By employing the cover plate 52 in the testing of the tire 11, radial load-deflection curves can also be derived. By employing an automated process, only two deflection-curve readings are required to forecast other load-deflection curves at other inflation pressures. This data can then be employed to determine a tire radial stiffness which is employed to evaluate tire dynamic and vibrational behavior.
It should now be readily apparent that the apparatus and methods just described are capable of obtaining foot print image data and load-deflection data to improve the accuracy and evaluation of a tire during its design phase.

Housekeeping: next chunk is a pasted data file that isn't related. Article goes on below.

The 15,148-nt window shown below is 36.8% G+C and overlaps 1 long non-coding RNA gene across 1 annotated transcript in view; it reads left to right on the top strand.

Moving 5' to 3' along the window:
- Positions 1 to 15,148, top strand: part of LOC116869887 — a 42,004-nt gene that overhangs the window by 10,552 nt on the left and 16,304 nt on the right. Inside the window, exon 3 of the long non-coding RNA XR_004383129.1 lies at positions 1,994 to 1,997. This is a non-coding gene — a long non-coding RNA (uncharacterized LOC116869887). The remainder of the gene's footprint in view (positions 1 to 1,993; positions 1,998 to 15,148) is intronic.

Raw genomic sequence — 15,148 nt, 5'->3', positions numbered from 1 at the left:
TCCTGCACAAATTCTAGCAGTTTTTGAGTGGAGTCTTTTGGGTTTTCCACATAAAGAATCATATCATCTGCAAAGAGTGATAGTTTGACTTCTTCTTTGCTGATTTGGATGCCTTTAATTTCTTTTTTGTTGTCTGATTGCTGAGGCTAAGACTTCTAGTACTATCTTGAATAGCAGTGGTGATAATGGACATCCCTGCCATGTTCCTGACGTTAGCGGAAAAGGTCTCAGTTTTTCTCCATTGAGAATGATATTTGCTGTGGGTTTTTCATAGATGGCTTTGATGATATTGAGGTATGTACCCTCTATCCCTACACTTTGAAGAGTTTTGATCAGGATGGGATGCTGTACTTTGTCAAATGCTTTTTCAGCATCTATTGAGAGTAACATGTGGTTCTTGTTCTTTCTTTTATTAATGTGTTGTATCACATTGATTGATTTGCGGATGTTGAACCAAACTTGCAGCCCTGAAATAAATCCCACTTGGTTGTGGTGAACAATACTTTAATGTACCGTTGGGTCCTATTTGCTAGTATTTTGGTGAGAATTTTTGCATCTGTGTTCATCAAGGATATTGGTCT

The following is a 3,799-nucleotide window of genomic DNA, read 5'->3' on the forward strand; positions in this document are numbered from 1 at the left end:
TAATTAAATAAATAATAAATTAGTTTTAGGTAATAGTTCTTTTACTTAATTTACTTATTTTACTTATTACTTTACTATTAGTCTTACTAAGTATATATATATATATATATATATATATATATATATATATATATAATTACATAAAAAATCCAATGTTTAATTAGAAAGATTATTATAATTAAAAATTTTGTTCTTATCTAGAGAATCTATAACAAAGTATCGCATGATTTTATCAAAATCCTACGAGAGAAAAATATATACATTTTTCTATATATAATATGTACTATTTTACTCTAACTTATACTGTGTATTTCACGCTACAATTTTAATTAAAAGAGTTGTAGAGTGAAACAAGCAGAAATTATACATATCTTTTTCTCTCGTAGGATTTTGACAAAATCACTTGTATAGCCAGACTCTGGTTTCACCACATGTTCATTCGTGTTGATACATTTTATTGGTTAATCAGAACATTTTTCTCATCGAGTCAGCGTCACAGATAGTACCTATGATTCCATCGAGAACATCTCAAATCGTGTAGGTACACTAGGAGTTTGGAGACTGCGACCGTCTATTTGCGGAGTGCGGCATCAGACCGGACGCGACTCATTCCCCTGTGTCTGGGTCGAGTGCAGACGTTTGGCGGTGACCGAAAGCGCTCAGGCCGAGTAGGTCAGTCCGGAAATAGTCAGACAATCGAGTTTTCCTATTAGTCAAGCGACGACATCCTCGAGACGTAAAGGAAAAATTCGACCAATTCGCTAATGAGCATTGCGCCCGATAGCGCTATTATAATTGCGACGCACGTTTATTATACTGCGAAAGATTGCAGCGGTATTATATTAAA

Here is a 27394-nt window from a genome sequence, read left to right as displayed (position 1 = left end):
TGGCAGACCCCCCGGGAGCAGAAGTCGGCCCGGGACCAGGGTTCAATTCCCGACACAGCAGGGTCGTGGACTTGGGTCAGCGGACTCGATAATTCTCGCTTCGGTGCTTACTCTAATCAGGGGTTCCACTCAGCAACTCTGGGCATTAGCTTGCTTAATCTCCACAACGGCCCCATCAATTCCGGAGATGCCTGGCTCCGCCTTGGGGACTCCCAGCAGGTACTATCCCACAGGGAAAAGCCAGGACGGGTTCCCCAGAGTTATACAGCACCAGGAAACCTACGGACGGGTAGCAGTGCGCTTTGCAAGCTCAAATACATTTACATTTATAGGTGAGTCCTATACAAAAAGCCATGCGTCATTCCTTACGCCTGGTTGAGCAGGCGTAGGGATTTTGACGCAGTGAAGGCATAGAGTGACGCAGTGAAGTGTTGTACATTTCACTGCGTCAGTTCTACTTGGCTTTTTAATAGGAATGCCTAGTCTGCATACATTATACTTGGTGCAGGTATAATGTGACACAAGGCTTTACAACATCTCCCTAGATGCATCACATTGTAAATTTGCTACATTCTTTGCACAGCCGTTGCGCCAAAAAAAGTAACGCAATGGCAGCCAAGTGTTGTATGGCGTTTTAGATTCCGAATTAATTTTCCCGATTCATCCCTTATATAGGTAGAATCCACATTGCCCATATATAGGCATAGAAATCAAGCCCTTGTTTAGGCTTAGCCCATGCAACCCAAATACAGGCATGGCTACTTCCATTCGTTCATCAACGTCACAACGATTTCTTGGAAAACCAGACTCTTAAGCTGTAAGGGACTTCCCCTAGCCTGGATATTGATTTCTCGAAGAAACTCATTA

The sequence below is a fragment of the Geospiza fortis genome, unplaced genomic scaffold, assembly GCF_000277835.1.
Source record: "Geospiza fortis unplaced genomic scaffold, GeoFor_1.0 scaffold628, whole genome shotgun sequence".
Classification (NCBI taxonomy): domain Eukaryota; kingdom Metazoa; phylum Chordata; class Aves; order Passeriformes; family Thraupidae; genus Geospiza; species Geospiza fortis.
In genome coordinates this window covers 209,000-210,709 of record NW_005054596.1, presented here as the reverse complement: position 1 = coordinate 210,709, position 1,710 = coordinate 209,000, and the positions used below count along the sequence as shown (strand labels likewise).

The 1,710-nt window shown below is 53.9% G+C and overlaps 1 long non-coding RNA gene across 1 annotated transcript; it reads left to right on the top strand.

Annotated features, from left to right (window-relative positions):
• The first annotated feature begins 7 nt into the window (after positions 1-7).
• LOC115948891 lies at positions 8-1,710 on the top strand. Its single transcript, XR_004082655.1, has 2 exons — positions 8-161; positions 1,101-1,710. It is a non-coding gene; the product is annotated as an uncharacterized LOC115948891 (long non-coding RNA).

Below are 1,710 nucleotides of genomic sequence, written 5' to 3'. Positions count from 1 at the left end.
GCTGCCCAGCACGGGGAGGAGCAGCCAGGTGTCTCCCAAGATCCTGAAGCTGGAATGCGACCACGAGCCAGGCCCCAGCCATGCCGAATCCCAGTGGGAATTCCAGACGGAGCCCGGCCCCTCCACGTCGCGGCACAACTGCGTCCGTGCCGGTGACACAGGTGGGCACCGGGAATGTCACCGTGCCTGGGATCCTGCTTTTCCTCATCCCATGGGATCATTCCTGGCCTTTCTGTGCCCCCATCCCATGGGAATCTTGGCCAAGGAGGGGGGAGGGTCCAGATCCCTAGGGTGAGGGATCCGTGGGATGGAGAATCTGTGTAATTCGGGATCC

With reference now to FIGS. 4 and 5, it can be seen that the method of obtaining useful gray-scale images from a tire 11 is designated generally by the numeral 150. As shown, a first step 152 requires that the tire 11 be loaded onto the apparatus 10 and in particular the spindle 94. At step 154, the loading plate 70 couples the tire 11 to the transparent plate 50 with the medium 64 disposed therebetween, whereupon the processor 28 records the actual load value imparted thereby for designation as LOADACTUAL. At step 156, the camera 60 grabs the foot print image of the tire 11 and transfers this gray-scale image to the processor 28. The processor 28, at step 158, assigns gray level value corrections to each pixel within the foot print image to compensate for uneven background lighting. In other words, light intensity from the lights 54 is not the same intensity at the center of the plate 50 as at the edges of the plate. A predetermined spatial correction factor adjusts each pixel gray level value based upon pixel location with respect to the light intensity to ensure the accuracy of the pressure mapping. The processor 28, at step 160, assigns an arbitrary trial value for the calibration factor (CFTRIAL) to compute pressure values from the gray level pixel values. As seen in FIG. 5, there is a corresponding relationship between the gray level values and the pressure values. In other words, the CFTRIAL value is multiplied by the gray value of each pixel to compute a pressure value at each pixel location, as designated in step 162. At step 164, these gray level pressure values are summed over the entire foot print area to derive a LOADTRIAL value. At step 166, the processor 28 computes an actual calibration factor value (CFACTUAL) by multiplying CFTRIAL times (LOADACTUAL)/LOADTRIAL). At step 168, the processor 28 re-computes the pressure value at each pixel location by multiplying CFACTUAL times the gray level value of each pixel in the foot print image. This corrected pressure data is then written to the memory within the processor 28 at step 170. The procedure eliminates the need for an independent calibration test to determine CFACTUAL each time the reflective paper 64 is replaced on the transparent plate 50, thereby saving substantial time and costs. As seen in FIGS. 4 and 5, steps 160-168 generate a linear relation between pressure and gray level. Such a relation has been demonstrated for pressure ranges found in passenger and light truck tires, as well as race tires. As discussed previously, these contact pressure values associated with each pixel are employed in the foot print shape analysis, the foot print pressure mapping and the pressure gradient analysis. Upon collection of the data from a single foot print, the apparatus 10 then rotates the tire 11 to a different position on the tire to collect similar data. This data can then be stored and reviewed at a later time to assist in the design process.